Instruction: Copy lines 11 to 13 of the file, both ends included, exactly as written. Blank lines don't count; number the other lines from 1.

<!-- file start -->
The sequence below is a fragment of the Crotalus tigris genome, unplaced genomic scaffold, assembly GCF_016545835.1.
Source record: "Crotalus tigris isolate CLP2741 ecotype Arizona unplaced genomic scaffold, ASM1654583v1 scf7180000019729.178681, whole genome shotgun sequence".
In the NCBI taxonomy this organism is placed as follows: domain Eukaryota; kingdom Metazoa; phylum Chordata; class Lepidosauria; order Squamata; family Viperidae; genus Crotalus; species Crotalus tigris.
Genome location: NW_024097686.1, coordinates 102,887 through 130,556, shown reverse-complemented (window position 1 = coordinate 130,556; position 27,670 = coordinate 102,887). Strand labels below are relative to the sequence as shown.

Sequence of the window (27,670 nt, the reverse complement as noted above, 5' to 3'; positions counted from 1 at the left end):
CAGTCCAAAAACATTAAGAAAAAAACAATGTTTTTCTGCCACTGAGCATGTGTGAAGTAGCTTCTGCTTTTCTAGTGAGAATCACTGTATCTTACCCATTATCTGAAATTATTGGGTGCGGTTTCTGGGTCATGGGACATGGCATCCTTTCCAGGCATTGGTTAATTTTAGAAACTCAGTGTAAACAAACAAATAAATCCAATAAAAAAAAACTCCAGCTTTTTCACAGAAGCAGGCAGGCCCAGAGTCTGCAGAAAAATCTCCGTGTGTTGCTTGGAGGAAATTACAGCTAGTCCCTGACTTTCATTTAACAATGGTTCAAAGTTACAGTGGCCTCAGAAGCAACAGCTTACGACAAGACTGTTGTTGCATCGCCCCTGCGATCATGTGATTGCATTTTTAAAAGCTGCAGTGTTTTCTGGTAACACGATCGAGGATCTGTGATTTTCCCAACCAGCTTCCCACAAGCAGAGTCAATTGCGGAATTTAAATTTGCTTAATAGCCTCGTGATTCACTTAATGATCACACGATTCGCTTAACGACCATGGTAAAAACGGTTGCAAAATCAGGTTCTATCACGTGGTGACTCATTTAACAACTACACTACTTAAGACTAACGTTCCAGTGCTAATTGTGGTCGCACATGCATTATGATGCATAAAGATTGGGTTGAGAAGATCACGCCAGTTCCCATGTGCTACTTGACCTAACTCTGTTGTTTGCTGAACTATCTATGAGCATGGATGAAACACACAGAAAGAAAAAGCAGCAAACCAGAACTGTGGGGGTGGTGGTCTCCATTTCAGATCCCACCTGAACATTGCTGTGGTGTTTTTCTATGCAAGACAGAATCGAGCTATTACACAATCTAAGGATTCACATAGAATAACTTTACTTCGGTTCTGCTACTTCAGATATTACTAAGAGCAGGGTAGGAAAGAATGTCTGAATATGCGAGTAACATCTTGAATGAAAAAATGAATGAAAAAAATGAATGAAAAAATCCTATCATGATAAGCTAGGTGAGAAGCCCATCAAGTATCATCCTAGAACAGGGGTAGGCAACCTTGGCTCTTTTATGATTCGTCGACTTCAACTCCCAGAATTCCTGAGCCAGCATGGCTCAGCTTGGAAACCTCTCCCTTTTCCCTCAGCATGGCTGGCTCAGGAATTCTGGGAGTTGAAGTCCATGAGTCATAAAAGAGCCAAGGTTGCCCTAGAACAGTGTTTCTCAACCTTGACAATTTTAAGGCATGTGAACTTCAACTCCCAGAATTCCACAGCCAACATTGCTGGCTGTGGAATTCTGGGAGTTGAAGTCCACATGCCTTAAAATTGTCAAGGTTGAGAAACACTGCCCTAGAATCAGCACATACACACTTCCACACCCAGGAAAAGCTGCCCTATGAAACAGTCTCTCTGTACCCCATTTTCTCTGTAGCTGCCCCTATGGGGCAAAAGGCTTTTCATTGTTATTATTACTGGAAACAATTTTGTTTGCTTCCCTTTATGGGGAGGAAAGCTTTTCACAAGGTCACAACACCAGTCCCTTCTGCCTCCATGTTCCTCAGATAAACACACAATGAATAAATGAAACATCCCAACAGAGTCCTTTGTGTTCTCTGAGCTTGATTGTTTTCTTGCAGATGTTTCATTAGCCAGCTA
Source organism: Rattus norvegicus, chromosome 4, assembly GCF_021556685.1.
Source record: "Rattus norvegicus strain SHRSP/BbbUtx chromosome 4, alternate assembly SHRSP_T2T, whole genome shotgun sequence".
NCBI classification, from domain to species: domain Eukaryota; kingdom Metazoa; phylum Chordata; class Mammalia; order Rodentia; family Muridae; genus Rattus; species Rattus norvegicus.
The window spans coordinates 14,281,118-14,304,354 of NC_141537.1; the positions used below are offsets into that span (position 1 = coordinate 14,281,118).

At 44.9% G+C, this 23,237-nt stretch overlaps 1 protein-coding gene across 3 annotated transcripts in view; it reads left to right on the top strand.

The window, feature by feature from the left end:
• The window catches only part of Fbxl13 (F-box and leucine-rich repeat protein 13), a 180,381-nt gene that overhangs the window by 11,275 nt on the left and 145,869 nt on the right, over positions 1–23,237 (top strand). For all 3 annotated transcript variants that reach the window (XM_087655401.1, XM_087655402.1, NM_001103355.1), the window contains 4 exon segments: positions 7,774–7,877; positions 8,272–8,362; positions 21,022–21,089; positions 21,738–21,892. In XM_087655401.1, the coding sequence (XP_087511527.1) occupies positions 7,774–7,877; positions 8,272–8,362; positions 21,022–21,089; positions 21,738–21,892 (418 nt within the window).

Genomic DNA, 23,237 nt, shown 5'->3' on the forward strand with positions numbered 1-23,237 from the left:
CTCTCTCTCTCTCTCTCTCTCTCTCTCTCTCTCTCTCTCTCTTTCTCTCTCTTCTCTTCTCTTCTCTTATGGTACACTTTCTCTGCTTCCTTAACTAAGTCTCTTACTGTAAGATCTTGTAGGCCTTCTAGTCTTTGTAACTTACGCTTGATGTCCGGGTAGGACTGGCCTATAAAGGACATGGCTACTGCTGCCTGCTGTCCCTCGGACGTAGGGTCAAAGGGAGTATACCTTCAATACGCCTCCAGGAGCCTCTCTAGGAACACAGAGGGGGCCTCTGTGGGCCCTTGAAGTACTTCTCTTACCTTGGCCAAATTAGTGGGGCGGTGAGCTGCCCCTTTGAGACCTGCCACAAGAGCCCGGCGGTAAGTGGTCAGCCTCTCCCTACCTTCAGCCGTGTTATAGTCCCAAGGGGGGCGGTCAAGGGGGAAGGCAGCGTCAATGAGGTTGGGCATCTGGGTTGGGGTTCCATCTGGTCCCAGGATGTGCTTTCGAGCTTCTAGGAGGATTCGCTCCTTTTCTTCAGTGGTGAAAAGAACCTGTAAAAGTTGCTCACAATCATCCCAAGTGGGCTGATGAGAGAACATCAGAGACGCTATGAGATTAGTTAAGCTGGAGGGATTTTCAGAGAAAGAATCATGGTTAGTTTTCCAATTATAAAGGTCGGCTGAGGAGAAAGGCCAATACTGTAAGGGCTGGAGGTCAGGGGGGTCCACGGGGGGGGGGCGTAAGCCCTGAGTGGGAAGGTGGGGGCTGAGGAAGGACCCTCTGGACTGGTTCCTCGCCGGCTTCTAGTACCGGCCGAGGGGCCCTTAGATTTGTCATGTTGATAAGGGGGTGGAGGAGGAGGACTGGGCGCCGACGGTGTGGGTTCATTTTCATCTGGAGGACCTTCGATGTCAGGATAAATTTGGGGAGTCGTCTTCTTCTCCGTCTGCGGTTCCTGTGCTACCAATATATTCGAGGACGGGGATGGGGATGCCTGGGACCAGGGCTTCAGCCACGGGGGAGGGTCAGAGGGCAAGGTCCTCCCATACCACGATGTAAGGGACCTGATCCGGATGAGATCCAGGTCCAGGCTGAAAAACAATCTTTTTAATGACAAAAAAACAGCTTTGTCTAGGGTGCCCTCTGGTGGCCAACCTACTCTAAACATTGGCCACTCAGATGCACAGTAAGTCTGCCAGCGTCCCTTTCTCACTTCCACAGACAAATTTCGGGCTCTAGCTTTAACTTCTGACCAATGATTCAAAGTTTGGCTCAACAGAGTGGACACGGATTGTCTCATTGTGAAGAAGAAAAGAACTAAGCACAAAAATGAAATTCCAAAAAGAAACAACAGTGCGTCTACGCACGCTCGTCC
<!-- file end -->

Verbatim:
At 44.9% G+C, this 23,237-nt stretch overlaps 1 protein-coding gene across 3 annotated transcripts in view; it reads left to right on the top strand.

The window, feature by feature from the left end:
• The window catches only part of Fbxl13 (F-box and leucine-rich repeat protein 13), a 180,381-nt gene that overhangs the window by 11,275 nt on the left and 145,869 nt on the right, over positions 1–23,237 (top strand). For all 3 annotated transcript variants that reach the window (XM_087655401.1, XM_087655402.1, NM_001103355.1), the window contains 4 exon segments: positions 7,774–7,877; positions 8,272–8,362; positions 21,022–21,089; positions 21,738–21,892. In XM_087655401.1, the coding sequence (XP_087511527.1) occupies positions 7,774–7,877; positions 8,272–8,362; positions 21,022–21,089; positions 21,738–21,892 (418 nt within the window).